Comparing Four Apologetic Systems-Classical, Historical, Presuppositional and Cumulative Case Apologetics
by Eric Chabot
Apologetics is a branch of Christian theology that helps give reasons for the truthfulness of the Christian faith/worldview. The Apostle Peter wrote in 1 Pet. 3:15: “But in your hearts acknowledge Messiah as the holy Lord. Always be prepared to give an answer to every one who asks you to give the reason for the hope that you have yet with gentleness and respect.” In the context of this verse, the apostle Peter is writing to a group of persecuted Christians. The Greek word for “reason” in this passage is “logos,” which is defined as “a word, inward thought itself, a reckoning, or a regard.” It is true that many other religions have their own apologists. But in this post, I will focus on what are called apologetics systems. In this post, we will discuss three types of Christian apologetic systems: classical, historical, and presuppositional.
Classical apologetics operates in a two-or three step process (philosophical, theistic, and evidential). Working from the vantage point of certain undeniable foundational principles, such as the laws of logic and self-existence, certain philosophical questions are addressed, such as truth, reality, meaning, and morality. Since a belief in God as creator is essential for an individual to become a Christian (Hebrews 11:6), the primary goal is to help the unbeliever understand reality untainted by false assumptions. The second step offers evidence for the existence of God, usually in the form of traditional theistic arguments and empirical data such as manuscript and archaeological evidence. Norman L. Geisler’s and Frank Turek’s I Don’t Have Enough Faith to Be an Atheist is an example of a classical method.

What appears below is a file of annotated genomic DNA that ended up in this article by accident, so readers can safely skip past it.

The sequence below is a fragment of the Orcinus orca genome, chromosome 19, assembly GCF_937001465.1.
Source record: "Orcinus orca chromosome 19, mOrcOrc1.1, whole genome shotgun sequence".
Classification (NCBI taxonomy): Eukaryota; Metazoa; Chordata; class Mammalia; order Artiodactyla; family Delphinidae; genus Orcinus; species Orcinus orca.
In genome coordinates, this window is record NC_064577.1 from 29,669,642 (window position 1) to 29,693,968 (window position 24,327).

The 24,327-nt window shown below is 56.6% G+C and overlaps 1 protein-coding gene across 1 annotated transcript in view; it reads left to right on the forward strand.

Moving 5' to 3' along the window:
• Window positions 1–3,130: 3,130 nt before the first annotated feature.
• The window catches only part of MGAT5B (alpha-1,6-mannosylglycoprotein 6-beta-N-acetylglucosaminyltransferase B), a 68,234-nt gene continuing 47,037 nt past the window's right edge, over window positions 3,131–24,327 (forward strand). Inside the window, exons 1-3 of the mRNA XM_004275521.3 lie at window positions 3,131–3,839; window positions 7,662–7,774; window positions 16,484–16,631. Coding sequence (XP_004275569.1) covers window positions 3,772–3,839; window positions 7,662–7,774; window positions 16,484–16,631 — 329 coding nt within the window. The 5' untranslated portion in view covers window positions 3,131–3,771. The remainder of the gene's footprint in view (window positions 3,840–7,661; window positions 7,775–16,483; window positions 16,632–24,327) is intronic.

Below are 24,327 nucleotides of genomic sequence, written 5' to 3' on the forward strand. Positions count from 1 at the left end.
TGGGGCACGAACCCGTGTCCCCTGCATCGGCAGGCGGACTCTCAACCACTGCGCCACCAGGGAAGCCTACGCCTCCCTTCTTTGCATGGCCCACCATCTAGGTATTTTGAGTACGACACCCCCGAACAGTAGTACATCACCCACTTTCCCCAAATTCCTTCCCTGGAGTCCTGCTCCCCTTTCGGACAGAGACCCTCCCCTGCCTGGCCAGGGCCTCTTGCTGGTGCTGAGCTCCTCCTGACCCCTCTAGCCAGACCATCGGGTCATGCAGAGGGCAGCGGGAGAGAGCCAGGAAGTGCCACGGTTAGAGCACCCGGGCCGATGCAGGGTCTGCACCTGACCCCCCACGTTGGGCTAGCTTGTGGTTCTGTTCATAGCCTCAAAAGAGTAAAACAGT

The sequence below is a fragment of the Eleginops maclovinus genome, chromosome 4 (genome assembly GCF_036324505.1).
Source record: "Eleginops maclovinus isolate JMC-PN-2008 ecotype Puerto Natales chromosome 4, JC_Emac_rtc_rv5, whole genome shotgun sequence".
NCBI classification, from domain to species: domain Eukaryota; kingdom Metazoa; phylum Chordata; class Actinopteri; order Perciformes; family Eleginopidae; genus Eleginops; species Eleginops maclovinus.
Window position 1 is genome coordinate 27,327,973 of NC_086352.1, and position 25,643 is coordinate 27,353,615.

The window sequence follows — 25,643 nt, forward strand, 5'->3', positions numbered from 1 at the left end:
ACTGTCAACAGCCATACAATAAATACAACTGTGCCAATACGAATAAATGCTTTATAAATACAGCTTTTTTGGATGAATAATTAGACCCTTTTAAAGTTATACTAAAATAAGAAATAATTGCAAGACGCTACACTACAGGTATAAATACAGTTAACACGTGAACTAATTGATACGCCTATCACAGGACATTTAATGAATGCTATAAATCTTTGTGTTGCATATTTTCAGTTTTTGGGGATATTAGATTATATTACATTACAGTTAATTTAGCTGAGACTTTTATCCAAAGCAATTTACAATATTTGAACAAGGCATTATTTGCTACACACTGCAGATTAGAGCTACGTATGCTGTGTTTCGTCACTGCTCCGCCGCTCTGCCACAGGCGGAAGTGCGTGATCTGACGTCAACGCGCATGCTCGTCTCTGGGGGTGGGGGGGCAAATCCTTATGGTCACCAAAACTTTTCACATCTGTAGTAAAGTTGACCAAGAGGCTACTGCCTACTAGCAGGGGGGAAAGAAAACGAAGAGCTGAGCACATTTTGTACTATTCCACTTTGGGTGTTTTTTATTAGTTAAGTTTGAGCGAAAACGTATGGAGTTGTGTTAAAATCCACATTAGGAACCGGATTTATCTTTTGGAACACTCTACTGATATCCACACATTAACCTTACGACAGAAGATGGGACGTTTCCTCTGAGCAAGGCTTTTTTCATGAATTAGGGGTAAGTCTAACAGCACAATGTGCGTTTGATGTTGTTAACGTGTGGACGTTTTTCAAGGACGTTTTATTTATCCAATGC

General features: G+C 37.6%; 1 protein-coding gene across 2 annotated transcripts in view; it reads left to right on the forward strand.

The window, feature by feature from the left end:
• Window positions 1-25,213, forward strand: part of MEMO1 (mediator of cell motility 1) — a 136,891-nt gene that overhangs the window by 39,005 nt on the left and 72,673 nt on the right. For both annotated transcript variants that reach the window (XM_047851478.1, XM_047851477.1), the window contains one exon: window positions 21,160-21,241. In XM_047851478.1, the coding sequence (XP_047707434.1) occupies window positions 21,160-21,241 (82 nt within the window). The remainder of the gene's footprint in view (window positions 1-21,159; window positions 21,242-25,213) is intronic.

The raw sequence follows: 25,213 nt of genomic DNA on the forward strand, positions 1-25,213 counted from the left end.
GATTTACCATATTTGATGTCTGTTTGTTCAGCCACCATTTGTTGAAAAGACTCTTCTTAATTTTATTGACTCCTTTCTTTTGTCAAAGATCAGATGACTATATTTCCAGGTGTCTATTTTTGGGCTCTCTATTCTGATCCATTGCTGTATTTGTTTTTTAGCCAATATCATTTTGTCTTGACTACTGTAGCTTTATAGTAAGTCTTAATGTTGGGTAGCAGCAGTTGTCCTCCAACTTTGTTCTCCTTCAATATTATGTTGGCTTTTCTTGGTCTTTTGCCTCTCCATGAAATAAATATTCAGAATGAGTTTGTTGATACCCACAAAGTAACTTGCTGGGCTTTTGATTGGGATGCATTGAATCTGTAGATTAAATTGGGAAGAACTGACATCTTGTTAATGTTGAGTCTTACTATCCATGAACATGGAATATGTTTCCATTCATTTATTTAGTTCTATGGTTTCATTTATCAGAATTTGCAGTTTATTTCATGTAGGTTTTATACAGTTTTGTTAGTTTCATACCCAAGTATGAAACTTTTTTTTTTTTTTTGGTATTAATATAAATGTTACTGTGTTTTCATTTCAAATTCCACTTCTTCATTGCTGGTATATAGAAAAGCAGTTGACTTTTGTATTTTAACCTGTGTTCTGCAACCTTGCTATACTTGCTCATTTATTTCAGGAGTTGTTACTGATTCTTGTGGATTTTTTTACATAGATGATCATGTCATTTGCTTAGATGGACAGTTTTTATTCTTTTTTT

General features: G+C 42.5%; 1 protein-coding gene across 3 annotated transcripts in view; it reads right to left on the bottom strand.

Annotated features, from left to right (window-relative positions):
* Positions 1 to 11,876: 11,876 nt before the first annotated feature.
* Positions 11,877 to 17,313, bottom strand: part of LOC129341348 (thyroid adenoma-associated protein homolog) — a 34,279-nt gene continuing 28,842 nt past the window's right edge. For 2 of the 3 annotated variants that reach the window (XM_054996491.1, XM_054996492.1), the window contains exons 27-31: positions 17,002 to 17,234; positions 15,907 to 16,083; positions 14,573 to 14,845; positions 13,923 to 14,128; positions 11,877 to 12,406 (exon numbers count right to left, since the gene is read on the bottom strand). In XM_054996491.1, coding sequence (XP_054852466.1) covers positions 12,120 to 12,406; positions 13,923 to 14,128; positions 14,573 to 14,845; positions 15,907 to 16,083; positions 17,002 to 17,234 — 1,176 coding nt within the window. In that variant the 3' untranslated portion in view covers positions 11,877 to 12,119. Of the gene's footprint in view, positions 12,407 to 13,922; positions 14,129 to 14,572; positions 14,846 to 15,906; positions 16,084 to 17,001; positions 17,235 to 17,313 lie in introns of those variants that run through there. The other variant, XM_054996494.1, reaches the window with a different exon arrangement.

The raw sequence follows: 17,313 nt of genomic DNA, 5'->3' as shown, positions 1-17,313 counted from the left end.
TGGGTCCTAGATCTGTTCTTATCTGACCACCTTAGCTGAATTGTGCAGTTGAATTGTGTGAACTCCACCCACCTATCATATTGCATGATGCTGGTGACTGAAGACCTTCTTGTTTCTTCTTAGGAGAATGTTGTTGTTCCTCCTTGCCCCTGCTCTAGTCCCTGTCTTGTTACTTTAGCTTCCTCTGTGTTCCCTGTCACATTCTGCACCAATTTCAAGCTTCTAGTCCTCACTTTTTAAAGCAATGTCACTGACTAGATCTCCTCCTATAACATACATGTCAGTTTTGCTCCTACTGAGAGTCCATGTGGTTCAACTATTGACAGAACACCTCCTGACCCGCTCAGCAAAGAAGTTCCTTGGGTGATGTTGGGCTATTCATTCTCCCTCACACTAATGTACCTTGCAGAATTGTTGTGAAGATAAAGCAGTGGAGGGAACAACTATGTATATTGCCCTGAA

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The outline of the book goes like this:
1.Truth about reality is knowable
2. Opposites cannot both be true
3. The theistic God exists
4. Miracles are possible
5. Miracles performed in connection with a truth claim are acts of God to confirm the truth of God through a messenger of God
6. The New Testament documents are reliable
7. As witnessed in the New Testament, Jesus is God incarnate
8. Jesus’ claim to divinity was proven by an unique convergence of miracles/his resurrection
9. Therefore, Jesus was God in human flesh.
10. Whatever Jesus (who is God) affirmed as true, is true
11. Jesus affirmed that the Bible is the Word of God
12. Therefore, it is true that the Bible is the Word of God
We notice in Point #1 that Geisler and Turek are aware that we are living in a somewhat post-modern culture. That is why they point to the issue that truth is knowable. As seen above, the classical apologist generally starts with the evidence for God outside the Bible and then works his way to demonstrating that such a God would want to reveal more of Himself to the human race through special revelation. Hence, classical apologetics relies heavily on natural theology. Of course, the classical apologist knows that many faiths try to use miracles to validate the truth of their religion. Therefore, the classical apologist demonstrates that many of the miracle claims outside the Christian faith are lacking in historical/evidential support…
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